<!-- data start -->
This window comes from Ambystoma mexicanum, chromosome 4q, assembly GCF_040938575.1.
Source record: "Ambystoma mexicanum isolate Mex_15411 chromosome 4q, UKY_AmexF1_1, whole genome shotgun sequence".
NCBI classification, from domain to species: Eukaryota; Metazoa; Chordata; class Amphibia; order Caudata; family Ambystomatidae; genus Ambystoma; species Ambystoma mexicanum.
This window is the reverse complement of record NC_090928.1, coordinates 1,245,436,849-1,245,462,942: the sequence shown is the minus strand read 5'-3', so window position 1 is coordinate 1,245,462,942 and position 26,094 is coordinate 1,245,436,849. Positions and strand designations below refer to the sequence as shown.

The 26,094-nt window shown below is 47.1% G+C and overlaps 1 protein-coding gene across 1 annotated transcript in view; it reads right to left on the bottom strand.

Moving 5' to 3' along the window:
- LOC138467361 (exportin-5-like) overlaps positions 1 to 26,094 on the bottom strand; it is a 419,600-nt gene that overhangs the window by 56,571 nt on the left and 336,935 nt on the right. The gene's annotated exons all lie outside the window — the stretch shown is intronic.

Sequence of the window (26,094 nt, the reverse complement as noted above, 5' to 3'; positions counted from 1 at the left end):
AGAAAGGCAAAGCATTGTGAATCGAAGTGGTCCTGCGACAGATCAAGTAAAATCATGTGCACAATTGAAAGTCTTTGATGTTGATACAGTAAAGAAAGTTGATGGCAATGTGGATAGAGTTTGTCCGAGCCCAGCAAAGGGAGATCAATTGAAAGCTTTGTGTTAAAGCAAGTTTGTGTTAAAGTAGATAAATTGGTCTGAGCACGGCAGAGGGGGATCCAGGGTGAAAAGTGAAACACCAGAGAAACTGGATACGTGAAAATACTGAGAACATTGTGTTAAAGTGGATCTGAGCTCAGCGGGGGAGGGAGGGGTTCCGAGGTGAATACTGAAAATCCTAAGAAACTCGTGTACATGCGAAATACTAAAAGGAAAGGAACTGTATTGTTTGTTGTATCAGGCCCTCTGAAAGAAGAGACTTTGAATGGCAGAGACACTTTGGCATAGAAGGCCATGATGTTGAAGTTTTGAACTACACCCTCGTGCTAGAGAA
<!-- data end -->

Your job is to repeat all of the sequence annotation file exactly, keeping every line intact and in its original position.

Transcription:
This window comes from Ambystoma mexicanum, chromosome 4q, assembly GCF_040938575.1.
Source record: "Ambystoma mexicanum isolate Mex_15411 chromosome 4q, UKY_AmexF1_1, whole genome shotgun sequence".
NCBI classification, from domain to species: Eukaryota; Metazoa; Chordata; class Amphibia; order Caudata; family Ambystomatidae; genus Ambystoma; species Ambystoma mexicanum.
This window is the reverse complement of record NC_090928.1, coordinates 1,245,436,849-1,245,462,942: the sequence shown is the minus strand read 5'-3', so window position 1 is coordinate 1,245,462,942 and position 26,094 is coordinate 1,245,436,849. Positions and strand designations below refer to the sequence as shown.

The 26,094-nt window shown below is 47.1% G+C and overlaps 1 protein-coding gene across 1 annotated transcript in view; it reads right to left on the bottom strand.

Moving 5' to 3' along the window:
- LOC138467361 (exportin-5-like) overlaps positions 1 to 26,094 on the bottom strand; it is a 419,600-nt gene that overhangs the window by 56,571 nt on the left and 336,935 nt on the right. The gene's annotated exons all lie outside the window — the stretch shown is intronic.

Sequence of the window (26,094 nt, the reverse complement as noted above, 5' to 3'; positions counted from 1 at the left end):
AGAAAGGCAAAGCATTGTGAATCGAAGTGGTCCTGCGACAGATCAAGTAAAATCATGTGCACAATTGAAAGTCTTTGATGTTGATACAGTAAAGAAAGTTGATGGCAATGTGGATAGAGTTTGTCCGAGCCCAGCAAAGGGAGATCAATTGAAAGCTTTGTGTTAAAGCAAGTTTGTGTTAAAGTAGATAAATTGGTCTGAGCACGGCAGAGGGGGATCCAGGGTGAAAAGTGAAACACCAGAGAAACTGGATACGTGAAAATACTGAGAACATTGTGTTAAAGTGGATCTGAGCTCAGCGGGGGAGGGAGGGGTTCCGAGGTGAATACTGAAAATCCTAAGAAACTCGTGTACATGCGAAATACTAAAAGGAAAGGAACTGTATTGTTTGTTGTATCAGGCCCTCTGAAAGAAGAGACTTTGAATGGCAGAGACACTTTGGCATAGAAGGCCATGATGTTGAAGTTTTGAACTACACCCTCGTGCTAGAGAA